A. There is definitely a long-overdue shift occurring where people are realizing how much representation matters and how that applies to way more than who is "cast" on screen—it applies to what stories are being chosen as worth telling, and who's empowered to tell them. This is particularly important in documentary which can often stray into anthropological territory by the very nature of its format. Some of the earliest documentaries were ethnographic in nature and the act of training a camera on people, places, or issues that are deemed interesting or worthy of investigation by the filmmaker can have an inherently colonial tinge to it. It's important that documentarians avoid that both by taking a well-measured, well-researched approach to their subjects in a journalistic sense, and by changing industry habits to commercially value stories about a wider range of human experience, explored by filmmakers whose backgrounds better connect to that experience. And that's happening. I think we're in an awkward phase right now, where there's a strictness to it and a reactive call-out culture that makes it easy to feel like you're damned if you do and damned if you don't take steps to make change. But, progress is a messy business and obviously worthwhile. At Delirio, we are working on several projects that explicitly touch on some of the social issues brought to the forefront in 2020 including systemic racism and Black experience, which are being helmed by talented directors of color, and we are making a meaningful effort to increase the diversity of our filmmaking teams across creative, technical, and logistical roles. On that front, we also work closely with filmmaker Alma Har'el's talent discovery organization Free The Work.
Q. How's life in LA (or outside of it) been in 2020? How has it changed?
A. Call me crazy but LA's been a pretty easy city to quarantine in. Certainly the social and economic landscape has changed tremendously, but in terms of my personal experience I guess I realized I hadn't been going out much the prior year anyway! I've felt lucky to ride out this year in a place with great produce, easily accessible natural spaces, (generally) reasonable temperatures, fast Amazon shipping, and fresh air... well, maybe the last one's a stretch. And I've definitely also been lucky to have a role in the industry that has kept working throughout.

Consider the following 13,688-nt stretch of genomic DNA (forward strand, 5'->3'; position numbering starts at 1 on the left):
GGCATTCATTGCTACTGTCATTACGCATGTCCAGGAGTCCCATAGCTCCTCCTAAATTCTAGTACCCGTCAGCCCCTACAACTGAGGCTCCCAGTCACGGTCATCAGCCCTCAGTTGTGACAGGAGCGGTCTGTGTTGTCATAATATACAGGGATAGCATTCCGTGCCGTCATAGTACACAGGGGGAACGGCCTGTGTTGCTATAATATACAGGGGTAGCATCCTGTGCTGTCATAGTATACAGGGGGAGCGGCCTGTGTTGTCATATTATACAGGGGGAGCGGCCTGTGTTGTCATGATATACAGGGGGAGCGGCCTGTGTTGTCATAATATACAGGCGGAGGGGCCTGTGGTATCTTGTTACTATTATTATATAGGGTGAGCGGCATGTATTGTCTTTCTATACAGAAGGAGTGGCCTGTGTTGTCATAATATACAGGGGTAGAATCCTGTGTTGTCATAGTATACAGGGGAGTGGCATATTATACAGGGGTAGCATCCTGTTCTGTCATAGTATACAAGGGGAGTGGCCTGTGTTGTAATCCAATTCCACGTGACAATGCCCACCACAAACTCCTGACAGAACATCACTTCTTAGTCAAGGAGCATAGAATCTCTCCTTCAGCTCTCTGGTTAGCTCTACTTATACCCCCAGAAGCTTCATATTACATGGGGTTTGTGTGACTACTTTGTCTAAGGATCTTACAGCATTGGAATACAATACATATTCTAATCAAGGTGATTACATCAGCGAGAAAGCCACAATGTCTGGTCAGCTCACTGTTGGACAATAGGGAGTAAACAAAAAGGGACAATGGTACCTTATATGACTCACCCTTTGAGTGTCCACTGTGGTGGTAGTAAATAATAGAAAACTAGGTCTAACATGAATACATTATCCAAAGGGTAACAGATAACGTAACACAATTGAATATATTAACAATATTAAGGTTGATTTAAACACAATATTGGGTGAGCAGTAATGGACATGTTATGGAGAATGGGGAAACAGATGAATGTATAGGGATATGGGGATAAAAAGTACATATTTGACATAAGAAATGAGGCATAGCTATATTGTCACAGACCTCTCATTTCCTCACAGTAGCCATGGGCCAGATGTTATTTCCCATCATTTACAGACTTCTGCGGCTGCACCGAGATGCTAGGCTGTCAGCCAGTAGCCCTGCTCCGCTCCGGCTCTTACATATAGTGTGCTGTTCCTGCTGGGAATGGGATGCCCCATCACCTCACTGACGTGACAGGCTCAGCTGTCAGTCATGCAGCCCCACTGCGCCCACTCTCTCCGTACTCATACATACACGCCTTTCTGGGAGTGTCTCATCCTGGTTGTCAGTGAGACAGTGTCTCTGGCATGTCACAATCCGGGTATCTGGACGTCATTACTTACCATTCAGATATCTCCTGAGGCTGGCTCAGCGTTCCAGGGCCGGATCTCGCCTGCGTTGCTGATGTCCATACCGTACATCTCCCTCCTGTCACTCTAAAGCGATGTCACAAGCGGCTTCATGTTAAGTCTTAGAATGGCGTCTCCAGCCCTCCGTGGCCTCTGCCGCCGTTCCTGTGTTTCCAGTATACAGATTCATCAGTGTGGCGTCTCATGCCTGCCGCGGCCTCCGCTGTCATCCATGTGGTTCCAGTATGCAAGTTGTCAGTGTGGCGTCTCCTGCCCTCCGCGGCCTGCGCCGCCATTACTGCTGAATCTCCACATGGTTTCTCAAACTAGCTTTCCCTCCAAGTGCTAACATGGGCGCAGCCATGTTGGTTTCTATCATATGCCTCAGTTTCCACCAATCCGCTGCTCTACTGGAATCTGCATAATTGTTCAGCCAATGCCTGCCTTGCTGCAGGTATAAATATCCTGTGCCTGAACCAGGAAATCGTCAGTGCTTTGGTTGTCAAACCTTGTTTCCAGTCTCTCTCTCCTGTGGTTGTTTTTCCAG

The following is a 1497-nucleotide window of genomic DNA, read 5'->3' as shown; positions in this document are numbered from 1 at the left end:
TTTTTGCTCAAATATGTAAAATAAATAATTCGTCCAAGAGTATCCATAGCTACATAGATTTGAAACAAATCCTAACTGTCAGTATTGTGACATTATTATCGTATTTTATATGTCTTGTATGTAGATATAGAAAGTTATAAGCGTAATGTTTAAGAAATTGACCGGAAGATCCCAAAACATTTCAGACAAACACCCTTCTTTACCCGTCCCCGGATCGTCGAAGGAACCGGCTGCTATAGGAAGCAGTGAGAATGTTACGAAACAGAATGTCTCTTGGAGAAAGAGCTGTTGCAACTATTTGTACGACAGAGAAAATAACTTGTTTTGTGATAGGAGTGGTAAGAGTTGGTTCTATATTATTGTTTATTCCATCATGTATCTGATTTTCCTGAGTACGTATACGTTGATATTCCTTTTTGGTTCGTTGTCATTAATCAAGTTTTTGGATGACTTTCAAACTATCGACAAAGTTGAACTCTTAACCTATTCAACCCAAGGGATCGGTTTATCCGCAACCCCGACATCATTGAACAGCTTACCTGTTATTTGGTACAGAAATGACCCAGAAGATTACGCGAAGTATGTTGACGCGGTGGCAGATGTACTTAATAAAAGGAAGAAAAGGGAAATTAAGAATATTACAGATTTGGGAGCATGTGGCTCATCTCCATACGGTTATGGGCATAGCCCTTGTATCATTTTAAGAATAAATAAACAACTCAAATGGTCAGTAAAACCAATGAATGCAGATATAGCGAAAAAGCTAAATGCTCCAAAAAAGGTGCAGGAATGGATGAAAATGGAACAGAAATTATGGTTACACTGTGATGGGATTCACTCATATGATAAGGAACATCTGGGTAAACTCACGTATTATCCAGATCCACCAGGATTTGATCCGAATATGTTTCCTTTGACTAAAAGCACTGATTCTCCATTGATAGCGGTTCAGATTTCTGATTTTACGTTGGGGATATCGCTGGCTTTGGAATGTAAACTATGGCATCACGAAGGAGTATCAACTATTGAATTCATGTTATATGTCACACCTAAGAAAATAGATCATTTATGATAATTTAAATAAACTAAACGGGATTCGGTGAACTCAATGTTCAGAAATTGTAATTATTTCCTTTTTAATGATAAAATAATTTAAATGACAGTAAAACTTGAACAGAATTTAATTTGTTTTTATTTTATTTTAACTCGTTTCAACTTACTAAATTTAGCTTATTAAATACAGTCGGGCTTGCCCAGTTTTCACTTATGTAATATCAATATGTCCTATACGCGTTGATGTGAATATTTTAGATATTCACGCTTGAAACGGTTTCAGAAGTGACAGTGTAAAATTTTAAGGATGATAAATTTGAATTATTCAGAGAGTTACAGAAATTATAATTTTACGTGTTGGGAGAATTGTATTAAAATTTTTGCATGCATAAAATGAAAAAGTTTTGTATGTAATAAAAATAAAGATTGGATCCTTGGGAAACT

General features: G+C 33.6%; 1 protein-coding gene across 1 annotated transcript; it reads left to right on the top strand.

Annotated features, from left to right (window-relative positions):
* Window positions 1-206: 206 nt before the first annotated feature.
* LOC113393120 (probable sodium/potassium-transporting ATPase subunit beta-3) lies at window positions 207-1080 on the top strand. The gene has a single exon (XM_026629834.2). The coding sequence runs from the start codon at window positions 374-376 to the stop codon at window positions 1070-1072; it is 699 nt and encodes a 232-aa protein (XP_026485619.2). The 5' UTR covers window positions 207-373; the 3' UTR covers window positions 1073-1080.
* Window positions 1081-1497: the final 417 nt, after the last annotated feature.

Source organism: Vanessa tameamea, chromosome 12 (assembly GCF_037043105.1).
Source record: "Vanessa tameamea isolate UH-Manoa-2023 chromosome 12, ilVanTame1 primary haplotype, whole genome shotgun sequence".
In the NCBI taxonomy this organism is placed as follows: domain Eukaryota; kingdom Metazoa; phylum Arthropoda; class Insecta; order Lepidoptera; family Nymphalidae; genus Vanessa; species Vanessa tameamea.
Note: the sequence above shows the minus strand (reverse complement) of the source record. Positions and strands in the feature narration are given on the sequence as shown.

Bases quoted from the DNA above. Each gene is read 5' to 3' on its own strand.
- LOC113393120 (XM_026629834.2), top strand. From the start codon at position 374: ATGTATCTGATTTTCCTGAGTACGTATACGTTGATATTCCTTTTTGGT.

Q. Can you tell us about changes at Delirio due to COVID? How have projects been impacted (beyond cost increases and testing protocols)? What new skills have you had to learn as a result?
A. We are still working remotely which has required us to adjust our workflows, especially in post production. Some of our projects have been delayed due to Covid—especially ones requiring significant travel—and there was a spell in the spring & summer where financiers & distributors were figuring out their respective strategies in response to the virus. But we've moved several more projects to greenlight and had something to shoot literally the day filming was OK'd again by the county. It's been a year of recalibration after recalibration, and we are keeping abreast of public health & industry recommendations, available testing options, and travel restrictions to make sure our projects are budgeted and scheduled appropriately. Luckily, by virtue of working in documentary, we have a nimble mindset anyway since we're accustomed to reacting to real-world people and unpredictable conditions.